1 in 6 youths in Singapore at risk of noise-induced hearing loss; everyday sounds and their noise levels
Published on Mar 27, 2014 3:48 PM
Sony changed lifestyles way before Apple came along with its iPod and iPhone. In the late, 1970s, the Japanese electronics giant introduced the Walkman to the world, forever changing the way personal music is consumed.
There was no turning back.
These days, personal music players (PMPs)are in the spotlight for a totally different reason: There is increasing concern that noise-induced hearing loss (NIHL) is prevalent in users, especially children and teenagers.
A recent study by a group of biomedical engineering students from Temasek Polytechnic, published in the Singapore Medical Journal this year, revealed that at least one in six youths here are at risk of NIHL caused by high volumes from their portable music players. A total of 1,928 Temasek Polytechnic students participated in the survey. Out of the group, 16.4 per cent listened to PMPs at more than 85dB for eight hours daily. Gender-wise, male students tended to listen to music at louder volumes than female students,
What is NIHL, exactly? Here are three things to know about NIHL:
What is NIHB?
NIHL is the only type of hearing loss that is completely preventable.
Sounds that are too loud or that last a long time may cause sensitive structures in the inner ear to be damaged. When this happens, the result is NIHL.
According to American Speech-Language-Hearing Association, sound levels are harmful when:
* In a noisy area, you must raise your voice to be heard.
* You can't hear someone 1m away from you.
* Speech around you sounds muffled or dull after you leave the noisy area.
* You have pain or ringing in your ears - also known as "tinnitus" - after exposure to noise.
What causes NIHL?
A few studies have implied that “pleasant” sound is less likely to cause NIHL than noxious sounds. But generally, noise hazard is based on level and duration, which means both a one-time exposure to an intense “impulse” sound, like an explosion, as well as continuous exposure to loud sounds over a long period of time, can cause NIHL.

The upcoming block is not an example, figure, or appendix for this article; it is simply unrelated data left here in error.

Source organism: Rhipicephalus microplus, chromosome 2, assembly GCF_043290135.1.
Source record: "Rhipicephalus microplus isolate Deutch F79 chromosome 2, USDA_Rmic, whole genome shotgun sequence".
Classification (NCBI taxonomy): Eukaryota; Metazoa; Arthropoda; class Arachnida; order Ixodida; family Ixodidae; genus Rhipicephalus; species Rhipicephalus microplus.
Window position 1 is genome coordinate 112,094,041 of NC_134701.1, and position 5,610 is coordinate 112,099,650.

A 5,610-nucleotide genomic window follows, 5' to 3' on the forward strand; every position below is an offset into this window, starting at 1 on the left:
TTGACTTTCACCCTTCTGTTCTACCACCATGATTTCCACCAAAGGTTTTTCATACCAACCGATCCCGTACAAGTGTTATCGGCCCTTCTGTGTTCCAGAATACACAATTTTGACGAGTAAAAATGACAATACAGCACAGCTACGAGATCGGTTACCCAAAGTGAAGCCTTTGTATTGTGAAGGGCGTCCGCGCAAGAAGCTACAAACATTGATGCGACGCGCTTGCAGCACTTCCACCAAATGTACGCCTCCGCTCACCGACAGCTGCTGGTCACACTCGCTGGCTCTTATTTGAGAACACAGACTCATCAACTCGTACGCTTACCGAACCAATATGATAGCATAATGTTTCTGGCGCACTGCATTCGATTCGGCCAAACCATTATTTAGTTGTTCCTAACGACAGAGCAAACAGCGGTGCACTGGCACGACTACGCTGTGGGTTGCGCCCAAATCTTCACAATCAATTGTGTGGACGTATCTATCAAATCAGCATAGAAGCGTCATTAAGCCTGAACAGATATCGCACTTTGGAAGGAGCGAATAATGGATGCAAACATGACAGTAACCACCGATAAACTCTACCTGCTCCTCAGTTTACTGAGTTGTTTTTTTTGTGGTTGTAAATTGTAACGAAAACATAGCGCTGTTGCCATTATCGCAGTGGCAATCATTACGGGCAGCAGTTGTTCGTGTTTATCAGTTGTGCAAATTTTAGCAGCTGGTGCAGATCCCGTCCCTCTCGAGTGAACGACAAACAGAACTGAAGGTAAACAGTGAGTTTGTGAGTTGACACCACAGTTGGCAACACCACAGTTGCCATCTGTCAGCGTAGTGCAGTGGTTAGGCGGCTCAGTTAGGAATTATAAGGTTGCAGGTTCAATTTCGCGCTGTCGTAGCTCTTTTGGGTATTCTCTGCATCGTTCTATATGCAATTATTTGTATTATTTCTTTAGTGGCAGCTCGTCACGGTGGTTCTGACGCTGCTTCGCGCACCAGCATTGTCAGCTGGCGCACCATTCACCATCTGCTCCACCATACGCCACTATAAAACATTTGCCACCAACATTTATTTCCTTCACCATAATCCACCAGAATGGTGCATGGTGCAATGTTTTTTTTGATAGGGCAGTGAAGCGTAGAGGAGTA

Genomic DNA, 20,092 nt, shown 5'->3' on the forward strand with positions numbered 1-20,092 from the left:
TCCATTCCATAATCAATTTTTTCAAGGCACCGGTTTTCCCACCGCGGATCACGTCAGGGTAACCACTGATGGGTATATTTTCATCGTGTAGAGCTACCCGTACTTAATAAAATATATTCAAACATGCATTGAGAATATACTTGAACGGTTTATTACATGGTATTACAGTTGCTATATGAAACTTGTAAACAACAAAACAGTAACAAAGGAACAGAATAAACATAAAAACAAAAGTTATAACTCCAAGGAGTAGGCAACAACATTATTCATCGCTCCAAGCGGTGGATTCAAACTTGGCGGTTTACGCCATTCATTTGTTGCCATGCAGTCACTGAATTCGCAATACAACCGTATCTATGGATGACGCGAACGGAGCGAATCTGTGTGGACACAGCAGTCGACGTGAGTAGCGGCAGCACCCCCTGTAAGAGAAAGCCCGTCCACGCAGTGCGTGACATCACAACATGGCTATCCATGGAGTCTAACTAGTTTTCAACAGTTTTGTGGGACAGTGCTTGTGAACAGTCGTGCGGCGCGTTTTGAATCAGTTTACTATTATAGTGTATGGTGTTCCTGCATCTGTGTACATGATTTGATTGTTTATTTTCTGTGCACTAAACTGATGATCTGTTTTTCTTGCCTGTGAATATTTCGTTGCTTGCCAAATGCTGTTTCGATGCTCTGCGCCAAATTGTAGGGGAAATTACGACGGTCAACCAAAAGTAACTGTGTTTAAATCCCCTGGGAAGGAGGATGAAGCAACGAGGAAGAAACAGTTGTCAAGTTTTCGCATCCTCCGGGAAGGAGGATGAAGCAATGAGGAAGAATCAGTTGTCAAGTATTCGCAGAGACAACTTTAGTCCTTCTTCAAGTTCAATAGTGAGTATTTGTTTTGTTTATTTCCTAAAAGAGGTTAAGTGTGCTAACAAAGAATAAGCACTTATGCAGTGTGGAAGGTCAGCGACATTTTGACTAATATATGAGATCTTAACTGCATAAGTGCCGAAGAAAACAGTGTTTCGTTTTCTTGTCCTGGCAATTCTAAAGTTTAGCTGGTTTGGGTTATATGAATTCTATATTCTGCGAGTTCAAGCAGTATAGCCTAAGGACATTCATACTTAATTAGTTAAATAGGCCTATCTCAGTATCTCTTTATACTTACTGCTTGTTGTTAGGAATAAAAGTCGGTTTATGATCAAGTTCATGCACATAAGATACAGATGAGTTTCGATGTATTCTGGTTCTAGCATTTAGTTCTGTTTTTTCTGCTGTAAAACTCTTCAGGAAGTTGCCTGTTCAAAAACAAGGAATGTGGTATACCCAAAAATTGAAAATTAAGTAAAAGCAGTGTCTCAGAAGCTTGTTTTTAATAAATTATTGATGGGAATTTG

What are some recreational activities that can put you at risk for NIHL?
The National University of Singapore's Saw Swee Hock School of Public Health highlights using earphones "for more than three minutes at maximum volume, with portable media players (PMPs) as the main culprit among the younger population".
In the United States (US), target shooting and hunting, snowmobile riding, playing in a band, attending loud concerts and of course, listening to PMPs at high volume through earbuds or headphones are listed as activities to be mindful of,
How loud is loud?
Sound is measured in decibel (dB) units.
The magic number to take note of is 85dB. Long or repeated exposure to sounds at or above 85dB can cause hearing loss, and the louder the sound, the shorter the amount of time it takes for NIHL to happen, warned the US National Institute on Deafness and Other Communication Disorders.
Conversely, any sound level less than 75dB, regardless of length of exposure, is relatively safe.
Here are the average dB ratings of some common sounds:
Siren =- 120dB
PMP at maximum volume = 110dB
Hand drill = 100dB
Sound of motorcycle engine = 95dB
Concert = 94dB
Hair dryer/kitchen blender/food processor = 80-90dB
Vacuum cleaner = 70dB
Normal conversation/clothes dryer = 60dB
Moderate rainfall = 50dB
Refrigerator hum = 45dB
Quiet room = 40dB
Whisper/quiet library = 30dB
Figures culled from the American Speech-Language-Hearing Association, National Institute on Deafness and Other Communication Disorders and 3M.